In Aztec society, women were regarded as the subordinate of men. Above everything else, they were required to behave with chastity and high moral standards. For the most part, all government and religious functions were closed off to women. In fact, one of the most important religious offices, the Snake Woman, was always filled by men. There were some temples and gods that had priestesses, who had their own schools, but their exact position in the hierarchy is unknown.

   Aztec laws were simple and harsh. Almost every crime, from adultery to stealing, was punished by death and other offenses usually involved severe corporal punishment or mutilation (the penalty for slander, for instance, was the loss of one's lips). This was not a totalitarian state, however; there was a strong sense of community among the Aztecs and these laws, harsh as they seem, were supported by the community rather than an autocratic judiciary.

   Slavery was common among the Aztecs; it was not, however, racial or permanent. One became a slave by being captured in war, by committing certain crimes, such as theft, by voluntarily entering into slavery, or by being sold by one's parents. If one was captured in war, slavery was a pleasant option, for the purpose of Aztec warfare was primarily the capture of live human sacrifices. If, however, one had a useful trade, the Tenochca would forego the sacrifice and employ the captive in that trade.

   There was little distinction between the religious and the secular hierarchy, although historians and anthropologists argue that the Aztecs developed farther than any other Mesoamerican group a secular aspect of society. At the very top of the hierarchy was the tlacatecuhtli , or "chief of men." He dominated all the religious ceremonies and served as a military leader. Below the tlacatecuhtli were a series of religious offices and some secular functions, such as military generals.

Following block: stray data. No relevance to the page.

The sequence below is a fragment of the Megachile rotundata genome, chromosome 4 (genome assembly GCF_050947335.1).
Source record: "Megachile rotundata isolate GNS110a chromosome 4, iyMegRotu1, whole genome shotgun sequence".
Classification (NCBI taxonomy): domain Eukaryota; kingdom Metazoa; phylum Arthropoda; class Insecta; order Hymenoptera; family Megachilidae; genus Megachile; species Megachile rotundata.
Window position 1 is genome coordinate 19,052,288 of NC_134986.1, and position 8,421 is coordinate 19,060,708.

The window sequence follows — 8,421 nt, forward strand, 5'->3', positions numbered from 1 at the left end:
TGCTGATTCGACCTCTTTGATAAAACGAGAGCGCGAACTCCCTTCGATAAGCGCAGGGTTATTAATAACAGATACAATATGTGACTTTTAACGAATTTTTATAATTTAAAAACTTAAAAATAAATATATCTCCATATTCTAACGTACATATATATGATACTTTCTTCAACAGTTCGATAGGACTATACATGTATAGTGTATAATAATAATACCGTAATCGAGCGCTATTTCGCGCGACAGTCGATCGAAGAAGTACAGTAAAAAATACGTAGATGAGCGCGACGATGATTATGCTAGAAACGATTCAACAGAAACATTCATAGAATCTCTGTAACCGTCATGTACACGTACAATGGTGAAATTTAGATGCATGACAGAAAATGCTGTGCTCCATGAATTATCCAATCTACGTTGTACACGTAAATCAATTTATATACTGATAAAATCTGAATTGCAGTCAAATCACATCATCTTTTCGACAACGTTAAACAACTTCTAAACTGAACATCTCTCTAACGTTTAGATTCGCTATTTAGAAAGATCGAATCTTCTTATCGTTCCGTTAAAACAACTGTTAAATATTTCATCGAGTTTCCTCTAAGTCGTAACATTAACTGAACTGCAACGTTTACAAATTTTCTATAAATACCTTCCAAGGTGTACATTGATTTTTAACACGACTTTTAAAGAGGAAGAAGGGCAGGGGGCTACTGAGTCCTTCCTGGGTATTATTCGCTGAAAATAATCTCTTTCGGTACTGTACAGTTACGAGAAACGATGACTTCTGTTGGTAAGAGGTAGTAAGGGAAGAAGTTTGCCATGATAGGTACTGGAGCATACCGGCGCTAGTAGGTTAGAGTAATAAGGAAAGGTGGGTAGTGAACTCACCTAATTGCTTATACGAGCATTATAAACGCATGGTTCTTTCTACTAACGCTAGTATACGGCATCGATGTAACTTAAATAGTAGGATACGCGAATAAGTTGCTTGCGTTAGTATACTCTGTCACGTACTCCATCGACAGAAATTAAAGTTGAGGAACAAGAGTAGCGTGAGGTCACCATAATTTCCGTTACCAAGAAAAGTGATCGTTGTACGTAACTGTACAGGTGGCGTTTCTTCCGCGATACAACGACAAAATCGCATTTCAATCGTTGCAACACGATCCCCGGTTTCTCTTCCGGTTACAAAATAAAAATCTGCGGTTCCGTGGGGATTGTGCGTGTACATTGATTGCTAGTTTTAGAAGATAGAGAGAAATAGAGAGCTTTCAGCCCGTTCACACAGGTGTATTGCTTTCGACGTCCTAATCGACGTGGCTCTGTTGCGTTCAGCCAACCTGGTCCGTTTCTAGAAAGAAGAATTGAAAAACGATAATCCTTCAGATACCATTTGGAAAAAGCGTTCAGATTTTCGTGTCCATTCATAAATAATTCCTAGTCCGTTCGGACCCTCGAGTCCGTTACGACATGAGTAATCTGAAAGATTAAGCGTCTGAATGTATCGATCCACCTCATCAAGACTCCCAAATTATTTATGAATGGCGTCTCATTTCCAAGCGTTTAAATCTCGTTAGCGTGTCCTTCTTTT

The religion of the Aztecs was incredibly complicated, partly due to the fact that they inherited much of it from conquered peoples. Their religion was dominated by three gods: Huitzilopochtli ("hummingbird wizard," the native and chief god of the Tenochca, Huitzilopochtli was the war and sun god), Tezcatlipoca ("Smoking Mirror," chief god of the Aztecs in general), and Quetzalcoatl ("Sovereign Plumed Serpent," widely worshipped throughout Mesoamerica and the god of civilization, the priesthood, and learning). Below these three gods were four creating gods who were remote and aloof from the human world. Below these were an infinity of other gods, of which the most important were Tlaloc, the Rain God, Chalchihuitlicue, the god of growth, and Xipe, the "Flayed One," a god associated with spring.